13.03: That’s it from us. Thank you to all of our speakers and to everyone who came. We hoped you’ve enjoyed today’s coverage and that you have a better idea of what the government will hopefully look like in May…
13.01: Adonis defends Labour’s tuition fee policy – he says Miliband is paying for a reduction in fees because debt levels have become unsustainable. He sees it as a thoroughly progressive reform.
12.53: Powell says devolution of NHS budget to Manchester doesn’t solve the cuts to health and social care. She advocates for Labour’s health and social care plans.
12.44: Adonis says Labour are serious about European commitments – that’s one of the big dividing lines in this election.
He admits the last Labour government didn’t do so well on apprenticeships – presumably why a large part of their focus on young people is on increasing the number and quality of apprenticeships.
12.36: Powell says Labour want 50% of the Parliamentary Labour Party to be women – that’s a goal they’re constantly working towards. She points out that gender imbalances are a big issue, including in this very room…
12.33: Our final panel has taken to the stage – Andrew Adonis, Lucy Powell and Mark Ferguson are going to outline what a Labour Government would look like.
12.30: Question from Tim Bale in the audience why are Ukip and the Conservatives obsessed with wind farms?
Vince says it’s ideological, renewable energy is too simple and worthy for the Tories, it’s also a very democratic form of power which goes in the opposite direction of the Conservatives.
12.23: Flint says something has gone wrong when it comes to the privatisation of the energy sector – government needs to set the policy and the framework for how the market should be regulated.
12.16: Vince from Ecotricity is speaking. He explains that they’re green energy company, they made green energy available in the UK for the first time since 1996. Two fundamental problems with energy sector:
1) it was privatised – private business model isn’t up for the challenge, he advocates proper regulation of the energy market.
2) our dependence on fossil fuels
12.14: Caroline Flint says we need a bottom up rather than a top down approach to energy. There has to be safeguards for those in fuel poverty or people who risk falling into it. The other big issue will be the big discussions in Paris in December – we won’t have the facing both ways argument on climate change under the Coalition.
Flint talks about the hurricane in Vanuatu – the science shows climates change is the reason for the frequency of hurricanes. There’s a cost of changing with fuels that will change harder and more volatile. She also champions the jobs that are available when it comes to green technologies.
Labour are committed to decarbonisation.
12.05: Our second-last panel has started. Caroline Flint and Dale Vince from Ecotricity join Stefan Stern to discuss energy.
11.58: Describing Clarkson as an idiot “basically a compliment” says Dugher. He says his earlier comments on Clarkson were a rare example of a journalist asking a good question and a journalist giving an honest answer. He says he defies anyone to look as Clarkson’s “gaffes” and says that it’s a pattern of “obnoxious, racist, behaviour”.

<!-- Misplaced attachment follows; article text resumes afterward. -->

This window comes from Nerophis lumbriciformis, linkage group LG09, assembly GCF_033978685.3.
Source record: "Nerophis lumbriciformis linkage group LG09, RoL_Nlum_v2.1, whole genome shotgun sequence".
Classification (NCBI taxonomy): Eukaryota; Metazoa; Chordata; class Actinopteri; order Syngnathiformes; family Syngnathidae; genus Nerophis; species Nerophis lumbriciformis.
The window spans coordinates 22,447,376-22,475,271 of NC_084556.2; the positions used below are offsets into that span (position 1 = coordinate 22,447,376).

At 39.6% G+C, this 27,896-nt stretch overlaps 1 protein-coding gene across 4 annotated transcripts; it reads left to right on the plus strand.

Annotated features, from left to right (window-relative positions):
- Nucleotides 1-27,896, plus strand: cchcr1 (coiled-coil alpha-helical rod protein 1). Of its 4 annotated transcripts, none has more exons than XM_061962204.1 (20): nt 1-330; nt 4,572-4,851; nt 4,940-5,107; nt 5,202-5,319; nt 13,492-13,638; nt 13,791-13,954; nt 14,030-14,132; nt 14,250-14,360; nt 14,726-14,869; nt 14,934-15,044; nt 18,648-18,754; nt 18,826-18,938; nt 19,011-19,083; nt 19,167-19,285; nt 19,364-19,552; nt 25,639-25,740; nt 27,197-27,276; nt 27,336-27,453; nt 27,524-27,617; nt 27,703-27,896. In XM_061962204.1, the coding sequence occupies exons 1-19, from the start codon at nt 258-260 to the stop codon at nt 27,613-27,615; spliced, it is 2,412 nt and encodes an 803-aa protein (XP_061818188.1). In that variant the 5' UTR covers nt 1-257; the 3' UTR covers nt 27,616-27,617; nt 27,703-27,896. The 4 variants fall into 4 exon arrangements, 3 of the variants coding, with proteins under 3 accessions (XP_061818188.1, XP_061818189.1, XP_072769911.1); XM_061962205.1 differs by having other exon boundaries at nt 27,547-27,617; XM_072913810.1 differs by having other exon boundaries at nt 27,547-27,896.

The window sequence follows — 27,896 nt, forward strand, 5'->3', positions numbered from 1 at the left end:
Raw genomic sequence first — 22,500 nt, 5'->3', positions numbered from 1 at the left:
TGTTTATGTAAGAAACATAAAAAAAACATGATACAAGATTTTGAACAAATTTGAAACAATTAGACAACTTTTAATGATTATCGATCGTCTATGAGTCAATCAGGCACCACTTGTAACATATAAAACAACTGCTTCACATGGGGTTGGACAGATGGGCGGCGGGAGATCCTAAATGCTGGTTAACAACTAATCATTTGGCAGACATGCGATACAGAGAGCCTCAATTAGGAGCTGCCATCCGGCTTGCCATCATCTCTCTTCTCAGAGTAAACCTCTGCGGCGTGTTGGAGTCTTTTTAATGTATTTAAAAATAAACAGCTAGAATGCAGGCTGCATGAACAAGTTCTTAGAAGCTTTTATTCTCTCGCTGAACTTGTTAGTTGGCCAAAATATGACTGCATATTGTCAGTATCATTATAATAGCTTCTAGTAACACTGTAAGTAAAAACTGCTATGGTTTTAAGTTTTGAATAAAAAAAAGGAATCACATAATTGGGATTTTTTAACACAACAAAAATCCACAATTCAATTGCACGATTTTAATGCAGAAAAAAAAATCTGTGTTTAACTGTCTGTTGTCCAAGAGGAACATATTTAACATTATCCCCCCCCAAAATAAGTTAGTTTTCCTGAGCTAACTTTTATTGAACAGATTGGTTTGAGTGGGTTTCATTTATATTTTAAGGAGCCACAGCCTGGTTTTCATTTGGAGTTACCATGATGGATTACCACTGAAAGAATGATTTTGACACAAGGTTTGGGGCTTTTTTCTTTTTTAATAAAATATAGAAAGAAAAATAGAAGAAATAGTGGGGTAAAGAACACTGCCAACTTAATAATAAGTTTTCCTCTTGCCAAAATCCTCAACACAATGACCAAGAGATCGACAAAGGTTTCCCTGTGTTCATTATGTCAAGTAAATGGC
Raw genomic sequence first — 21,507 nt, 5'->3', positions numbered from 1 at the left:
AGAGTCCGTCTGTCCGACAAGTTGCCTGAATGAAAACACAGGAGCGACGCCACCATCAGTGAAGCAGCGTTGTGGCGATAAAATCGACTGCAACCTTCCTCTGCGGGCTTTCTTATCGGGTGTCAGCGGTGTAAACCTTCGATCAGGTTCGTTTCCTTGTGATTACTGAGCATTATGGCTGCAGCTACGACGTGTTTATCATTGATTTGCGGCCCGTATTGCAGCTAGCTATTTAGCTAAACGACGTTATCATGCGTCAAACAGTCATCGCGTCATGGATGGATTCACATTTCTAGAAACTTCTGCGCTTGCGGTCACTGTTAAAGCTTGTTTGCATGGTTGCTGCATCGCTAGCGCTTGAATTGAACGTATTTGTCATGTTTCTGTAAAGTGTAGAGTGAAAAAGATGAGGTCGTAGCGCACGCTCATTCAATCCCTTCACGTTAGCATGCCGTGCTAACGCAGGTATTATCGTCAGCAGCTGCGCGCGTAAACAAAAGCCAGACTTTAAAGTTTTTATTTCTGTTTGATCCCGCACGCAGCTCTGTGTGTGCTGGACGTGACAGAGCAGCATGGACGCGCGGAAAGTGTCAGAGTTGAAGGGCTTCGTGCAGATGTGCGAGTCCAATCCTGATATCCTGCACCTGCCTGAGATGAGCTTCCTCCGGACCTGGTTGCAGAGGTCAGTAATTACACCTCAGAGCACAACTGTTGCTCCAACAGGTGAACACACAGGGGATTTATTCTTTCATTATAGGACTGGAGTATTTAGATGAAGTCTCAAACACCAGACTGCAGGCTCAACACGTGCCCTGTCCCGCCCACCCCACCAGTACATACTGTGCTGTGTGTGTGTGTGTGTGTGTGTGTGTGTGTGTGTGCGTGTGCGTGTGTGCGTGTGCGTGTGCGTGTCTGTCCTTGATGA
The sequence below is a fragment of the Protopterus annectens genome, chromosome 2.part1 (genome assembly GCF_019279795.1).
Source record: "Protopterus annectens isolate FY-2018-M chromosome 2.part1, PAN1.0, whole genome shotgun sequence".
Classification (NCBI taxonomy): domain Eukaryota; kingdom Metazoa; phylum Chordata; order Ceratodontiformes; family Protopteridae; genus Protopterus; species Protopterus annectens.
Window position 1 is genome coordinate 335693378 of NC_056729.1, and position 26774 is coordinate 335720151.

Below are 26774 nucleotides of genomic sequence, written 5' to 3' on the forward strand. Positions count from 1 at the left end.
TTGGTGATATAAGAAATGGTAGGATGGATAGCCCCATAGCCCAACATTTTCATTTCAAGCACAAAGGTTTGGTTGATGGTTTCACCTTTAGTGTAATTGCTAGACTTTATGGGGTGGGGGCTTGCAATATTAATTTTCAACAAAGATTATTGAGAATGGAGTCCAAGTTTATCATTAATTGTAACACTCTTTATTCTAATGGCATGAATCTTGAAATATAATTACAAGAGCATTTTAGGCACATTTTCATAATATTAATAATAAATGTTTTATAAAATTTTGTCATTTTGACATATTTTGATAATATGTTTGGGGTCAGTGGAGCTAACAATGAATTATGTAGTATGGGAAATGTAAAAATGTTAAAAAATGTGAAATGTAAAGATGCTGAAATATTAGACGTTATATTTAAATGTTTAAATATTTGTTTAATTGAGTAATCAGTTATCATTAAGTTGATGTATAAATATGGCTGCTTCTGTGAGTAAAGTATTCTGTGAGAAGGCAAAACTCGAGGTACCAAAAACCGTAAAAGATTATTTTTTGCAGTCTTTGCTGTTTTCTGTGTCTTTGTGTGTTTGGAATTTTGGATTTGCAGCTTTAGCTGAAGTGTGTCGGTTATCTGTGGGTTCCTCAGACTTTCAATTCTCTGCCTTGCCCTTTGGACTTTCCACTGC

11.55: Dugher says that when it comes to Labour’s rail plan the glass “is pretty full”. He says more public control “is a good thing”.
11.49: Dugher says Network Rail spends taxpayers money “sometimes well sometimes not – I need to do something like that”. Shawcross meanwhile says that HS2 “is a no-brainer”. Lewis says that extra capacity through HS2 is “so important”.
11.47: Michael Dugher gives his backing to HS2 – “We support HS2” – but he says the name is a bit of a distraction. It’s not about speed, it’s about capacity. He also says that HS2 needs to be something that people can see the tangible benefits of.
11.44: Shawcross suggests that TFL should aim for control of suburban rail lines in London. (This commuter would like that very much).
11.39: Val Shawcross – Labour’s Transport Spokesperson on the London Assembly – says there is “no abject profiteering” on the London bus network. Could it work elsewhere?
11.35: Lewis suggests that an Oyster Card for the North of England might be worth pursuing, as at present you have to buy three tickets to travel 20 miles.
11.30: James Lewis – a Leeds Councillor and Labour’s Tranport Lead on the LGA – says that devolution of funding and powers is crucial for transport. He also welcomes Dugher’s focus on buses, which politicians rarely talk about but which really matters for millions.
11.20: Welcome back everyone – it’s transport time. Shadow Transport Secretary Michael Dugher – in his green St Patricks Day tie – is up first, and he says bus franchising will go “in the bin”. He also promises a far bigger role for the public sector in the rail industry.
10.30am: we’re having a quick coffee break now, we’ll be back at 11.15 to talk transport.
10.25am: Has David Axelrod been worth the money?
Mark Ferguson says it would be good use of money for preparation for TV debates but it depends whether we get the debates…
Roberts says gurus don’t give you secret knowledge but have the status to cut through on internal arguments.
Tim Bale, who’s in the audience, says organisations hire external consultants when they can’t do the job themselves. Toynbee says people are too transfixed with the glamour of American campaigning, she isn’t convinced.
10.22am: Roberts says this manifesto will show us whether ideas like those of Blue Labour can survive with the Labour party policy making process.
10.18am: Toynbee – they should have talked more about climate change, in the end this is the most important thing for peoples’ survival. This could have been a counterintuitive guarantor of Labour’s seriousness.
10.17am: Toynbee says Labour has a lot of good idea, but they feel like a ragbag. They haven’t arrived in an envelope people can know and understand. The messaging has been dire – partly because of the reluctance to go after one thing and keep at it. Labour should have focussed on housing.
10.15am: Mark Ferguson says Dan Jarvis is one to watch – there’s already a sense of hush in the House when he speaks. Tom Watson also has the same effect because of the work he’s done on Murdoch.